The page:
SEPTEMBER SALE Welcome everybody to the September newsletter for Purbeck New Wave gallery, our first summer here has been great, thank you to all our patrons who have supported the gallery and signed up to our monthly newsletter. To truly go out with a bang this summer we are having a summer sale on selected stock. So make sure to come on down and grab yourself a bespoke bargain!
15th -22nd September -1 WEEK ONLY!
So much is happening this month and as we have so much to share we've decided to make an extra special extended edition for this month only!
This month. . .September promises to be a busy month here at the gallery, with new artwork additions to the gallery, upcoming autumn classes, a new guest artist exhibiting in the upstairs gallery space as well as introducing our new resident artist, Marion Spencer and her work in this newsletter!
One new addition we're especially proud to represent is Brendan Gallagher and his fantastic hand turned pens. They are stunningly beautiful and some are even made from wood that come from Swanage pier! Brendan lives in Swanage and makes furniture and these pens in his garden workshop, they are each completely unique and surprisingly affordable, a great gift opportunity!
Our guest artist this month is Landscape photographer Tony Cowburn, Tony is an award winning photographer and has been a photographer for over 50 years! His iconic, classic Isle of Purbeck locations can be seen on display from the end of September for 1 month.
Guest Exhibition . . .Tony CowburnTony Cowburn has been a keen photographer for almost 50 years. He developed his skills doing wedding photography during the 1970’s, but now concentrates on landscapes. He lives for most of the year in Swanage, handily placed for classic Isle of Purbeck landscape locations such as Corfe Castle, Durdle Door, Lulworth, Kimmeridge and the rest of the ‘Jurassic Coast’.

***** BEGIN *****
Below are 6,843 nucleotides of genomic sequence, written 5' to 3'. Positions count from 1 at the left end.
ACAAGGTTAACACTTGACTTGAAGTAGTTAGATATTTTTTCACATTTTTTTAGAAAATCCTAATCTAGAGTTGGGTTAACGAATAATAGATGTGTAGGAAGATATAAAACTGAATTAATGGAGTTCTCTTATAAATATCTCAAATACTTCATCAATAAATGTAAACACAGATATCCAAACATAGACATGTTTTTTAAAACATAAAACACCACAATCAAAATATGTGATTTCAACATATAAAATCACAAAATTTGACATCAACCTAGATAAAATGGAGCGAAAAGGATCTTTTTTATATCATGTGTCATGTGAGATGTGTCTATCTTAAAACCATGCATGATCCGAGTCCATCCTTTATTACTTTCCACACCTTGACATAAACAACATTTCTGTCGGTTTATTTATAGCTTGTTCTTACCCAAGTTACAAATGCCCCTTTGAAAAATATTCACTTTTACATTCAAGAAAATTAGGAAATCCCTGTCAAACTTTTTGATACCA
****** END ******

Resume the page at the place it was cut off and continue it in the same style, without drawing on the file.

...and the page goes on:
Tony won the Wanderlust magazine ‘Travel Photo of the Year’ award in 2015 for his landscape photograph titled “A stormy day at Kimmeridge Bay”, featuring a lone windsurfer battling a 50mph storm set against the backdrop of the dramatic Jurassic Coast cliffs.
The Wanderlust prize was a commission to take landscape photographs in Western Australia, for Wanderlust Magazine and the Western Australia Tourist Board. Tony has also won Daily Telegraph and Sunday Times travel photography competitions and had images used on the cover of ‘Dorset Magazine’.
Tony is Licentiate of the Royal Photographic Society (LRPS) and an active member of the Winchester Photographic Society.
You can see Tony's exhibition from the 25th September till the end of October! This is definitely not one to miss.
Introducing . . resident artist, Marion Spencer . . .Marion Spencer (Mars), grew up in rural Somerset but now lives on a dairy farm in Purbeck where, after 15 years of barely touching a brush or lump of clay, she has returned to her first love of drawing and ceramics. From a creative background of writers, woodworkers and artists, there were many influences and mentors throughout her life, in particular Royal Academician, Tom MacArthur, who would give her drawing tips during many after school visits and her own mother, Rocking horse maker Margaret Spencer, a pioneer in the 70s.
She studied at Yeovil College under studio ceramicist Dave Brown and then took a BA in 3D Design Ceramics at Bath Academy of Art in the late 80s. After college, she collaborated with many local artists in and around her hometown of Crewkerne and was involved in the first Somerset Arts Weeks as well as selling work at fairs and retail outlets across the south west.
“I waivered at college between graphics and ceramics because I loved to draw, especially in fine pens so I did both in my foundation year but decided I was too messy to be a full time graphic artist. I prefer the process of hand building in clay and had always loved modelling things, since the Plasticine table at infants school. I was fortunate to have supportive parents who allowed me to follow my passion, we were a little unconventional by the standards of the day. My father was an electrical engineer but guitarist in a dance band at night and weekends.
My maternal grandmother was a northerner & had her own antiques business after moving to Hampshire, her husband was the rocking horse maker Andrew Booth so visits to them as a child were always fascinating. The house was full of antiques as the shop was attached to it and granddad had two workshops where he made and then restored antique horses. My paternal grandfather was a joiner and retired at 87. My mother had painted miniatures in her youth but took up the rocking making herself in 1967, a time when women in woodwork were not taken seriously and I watched her forge ahead, improving her craft despite constant put downs and being asked ‘where is your husband? the woodcarver’, even when demonstrating at fairs with chisel in hand! She was interviewed many times by national press and even television, because she was such a novelty.